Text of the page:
In 2003, Pakistan’s Water and Power minister presented the country’s Vision of Water and Power Management at the Pakistan Development Forum. The vision statement spelled out lack of financial sustainability in the water sector services and inefficient use and inequitable distribution, especially in irrigation, as prime challenges in attaining ‘adequate water availability’ through an efficient and integrated management.
Specific objectives towards this vision cost 33 billion dollars of investment till 2025 and include new storage capacities. Diamer-Bhasha, an important component of that vision, fills the current irrigation gap of 12.61 million acre feet of water. But funding for the dam remains uncertain. The next year and a half is likely to see a renewed push to negotiations involving the Asian Development Bank (ADB), the Water and Power Development Authority (Wapda), the World Bank and the United States, whose role is shaping into a crucial intermediary.
The $12.6 billion project will store 5.70 million-acre feet of water and also produce 4,500 megawatts of hydropower, besides helping extend the life of Tarbela Dam. One benefit that could be added to the storage of water at Diamer-Bhasha is the control of flood damage downstream in the Indus during high floods. Pakistan’s flood experience of 2010 has resulted in an increased focus on preventing damage due to natural disasters.
All this, however, is not enough to convince the World Bank to provide assistance for the Diamer-Bhasha project. The technical report for the construction of the dam has been seen as ‘very strong’, despite the fears associated with the dam’s construction in a high tectonic activity zone. The challenges in environmental and social safeguards, however, are too minute in detail to be dealt with through one institutional mechanism. The dam displaces about 35,000 people and rehabilitation needs a stringent plan of community conservation.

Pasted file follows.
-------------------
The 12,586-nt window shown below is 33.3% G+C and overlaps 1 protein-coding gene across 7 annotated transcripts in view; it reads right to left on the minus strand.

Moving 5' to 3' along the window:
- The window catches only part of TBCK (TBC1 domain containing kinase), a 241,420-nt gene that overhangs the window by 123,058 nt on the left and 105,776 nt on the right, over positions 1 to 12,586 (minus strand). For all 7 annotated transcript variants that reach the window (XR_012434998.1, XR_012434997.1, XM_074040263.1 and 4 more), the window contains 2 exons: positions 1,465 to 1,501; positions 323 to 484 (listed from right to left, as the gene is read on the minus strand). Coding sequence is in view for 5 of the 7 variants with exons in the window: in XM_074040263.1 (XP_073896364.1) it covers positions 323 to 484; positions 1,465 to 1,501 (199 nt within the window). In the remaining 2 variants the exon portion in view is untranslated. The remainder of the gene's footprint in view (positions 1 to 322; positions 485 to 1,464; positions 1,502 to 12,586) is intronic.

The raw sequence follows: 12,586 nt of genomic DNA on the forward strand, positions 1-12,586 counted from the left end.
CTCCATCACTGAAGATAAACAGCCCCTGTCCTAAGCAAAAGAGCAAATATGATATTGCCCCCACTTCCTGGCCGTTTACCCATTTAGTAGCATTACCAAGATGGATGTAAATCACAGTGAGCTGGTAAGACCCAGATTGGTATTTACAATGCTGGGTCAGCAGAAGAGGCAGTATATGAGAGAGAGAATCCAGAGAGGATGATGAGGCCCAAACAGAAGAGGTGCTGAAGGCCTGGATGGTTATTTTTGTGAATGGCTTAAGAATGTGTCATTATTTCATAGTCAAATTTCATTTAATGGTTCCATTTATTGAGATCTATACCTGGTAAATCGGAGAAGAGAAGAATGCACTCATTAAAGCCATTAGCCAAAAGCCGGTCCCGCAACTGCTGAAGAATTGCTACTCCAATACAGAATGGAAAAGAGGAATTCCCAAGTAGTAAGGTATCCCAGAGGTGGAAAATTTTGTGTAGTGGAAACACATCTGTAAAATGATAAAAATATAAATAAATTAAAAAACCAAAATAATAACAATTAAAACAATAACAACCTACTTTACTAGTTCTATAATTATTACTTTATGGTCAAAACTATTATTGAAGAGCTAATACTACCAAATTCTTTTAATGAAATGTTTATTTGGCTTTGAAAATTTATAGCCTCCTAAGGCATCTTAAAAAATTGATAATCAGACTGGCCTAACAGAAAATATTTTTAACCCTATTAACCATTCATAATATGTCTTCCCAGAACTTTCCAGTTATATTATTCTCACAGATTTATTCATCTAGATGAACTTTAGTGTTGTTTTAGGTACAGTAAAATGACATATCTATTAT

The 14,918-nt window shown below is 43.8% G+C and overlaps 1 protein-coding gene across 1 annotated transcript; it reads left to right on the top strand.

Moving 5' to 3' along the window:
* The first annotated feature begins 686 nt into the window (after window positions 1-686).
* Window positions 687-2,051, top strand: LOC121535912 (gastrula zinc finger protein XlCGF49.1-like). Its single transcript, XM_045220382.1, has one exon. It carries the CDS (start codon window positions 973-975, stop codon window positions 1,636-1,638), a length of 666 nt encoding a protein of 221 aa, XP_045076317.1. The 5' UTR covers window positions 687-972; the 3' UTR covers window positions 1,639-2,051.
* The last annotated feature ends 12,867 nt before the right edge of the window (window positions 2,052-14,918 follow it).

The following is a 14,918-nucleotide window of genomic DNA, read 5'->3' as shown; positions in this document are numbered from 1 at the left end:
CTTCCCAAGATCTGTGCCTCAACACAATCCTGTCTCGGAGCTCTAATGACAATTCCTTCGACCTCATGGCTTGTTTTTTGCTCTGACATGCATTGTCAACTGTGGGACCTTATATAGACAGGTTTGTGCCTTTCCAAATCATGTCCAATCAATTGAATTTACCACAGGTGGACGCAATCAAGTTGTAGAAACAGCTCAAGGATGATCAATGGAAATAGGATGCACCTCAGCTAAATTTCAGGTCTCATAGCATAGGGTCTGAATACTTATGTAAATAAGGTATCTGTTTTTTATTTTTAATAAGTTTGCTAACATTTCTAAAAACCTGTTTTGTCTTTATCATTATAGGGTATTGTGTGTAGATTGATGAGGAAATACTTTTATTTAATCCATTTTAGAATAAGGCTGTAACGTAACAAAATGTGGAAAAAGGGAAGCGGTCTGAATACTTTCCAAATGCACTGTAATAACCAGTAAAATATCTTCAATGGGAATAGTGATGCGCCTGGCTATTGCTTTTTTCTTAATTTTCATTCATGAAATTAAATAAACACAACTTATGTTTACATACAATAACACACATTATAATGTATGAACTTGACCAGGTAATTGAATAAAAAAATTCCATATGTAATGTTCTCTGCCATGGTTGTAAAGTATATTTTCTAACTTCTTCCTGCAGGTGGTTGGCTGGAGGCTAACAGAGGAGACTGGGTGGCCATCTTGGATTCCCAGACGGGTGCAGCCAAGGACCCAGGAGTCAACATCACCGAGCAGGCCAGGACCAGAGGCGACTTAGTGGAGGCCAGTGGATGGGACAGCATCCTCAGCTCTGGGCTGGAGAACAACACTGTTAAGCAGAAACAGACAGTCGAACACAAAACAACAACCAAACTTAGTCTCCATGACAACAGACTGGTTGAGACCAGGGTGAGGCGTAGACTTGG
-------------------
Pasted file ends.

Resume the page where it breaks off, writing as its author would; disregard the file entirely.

Pre-historic heritage conservation in the area is another challenge in meeting donor standards. The World Bank standards for planning, design, appraisal, construction, operation and monitoring of large dams are too stringent to accept Pakistan’s current proposals. On the other hand, fears of financial feasibility on Pakistan’s side are a deterrent in conforming to these criteria.
The United States, which is committed to provide only two million dollars every year but is seen as a prospective donor of one billion dollars, may help in securing the multilateral and bilateral funding based on the projection of agriculture and irrigation reforms possible in the country. These reforms have to be focused mainly on two aspects of water management.
One is the enhancement of efficiency in water transport through canals and adaptation of efficient irrigation practices. Second is the revenue collected from irrigation provided to land owners. If the government is able to push through a revenue-generation mechanism, it can secure a sizable portion (an estimated two billion dollars) in funding for the project and later generate as much in revenue from landholders in an 8-9 year paying back period.
This may raise doubts about a taxation system with adverse effect on farmers’ livelihood. But most of Pakistan’s agricultural land is consolidated with big landowners making irrigation-dependent agriculture as a higher profit-making industry and not just sustenance-agriculture. So revenue generation through taxation should be more acceptable.
The possible institutional reform is what the United States is willing to support, while negotiating with the ADB, the World Bank and other potential donors. In coming months, all sides are likely to carry out what is seen by the United States as “necessary due diligence” to build support for Pakistan’s top development priority. The process is likely to be lengthy and cost millions of dollars, but Pakistan’s water management and energy needs will only be addressed through a positive outcome.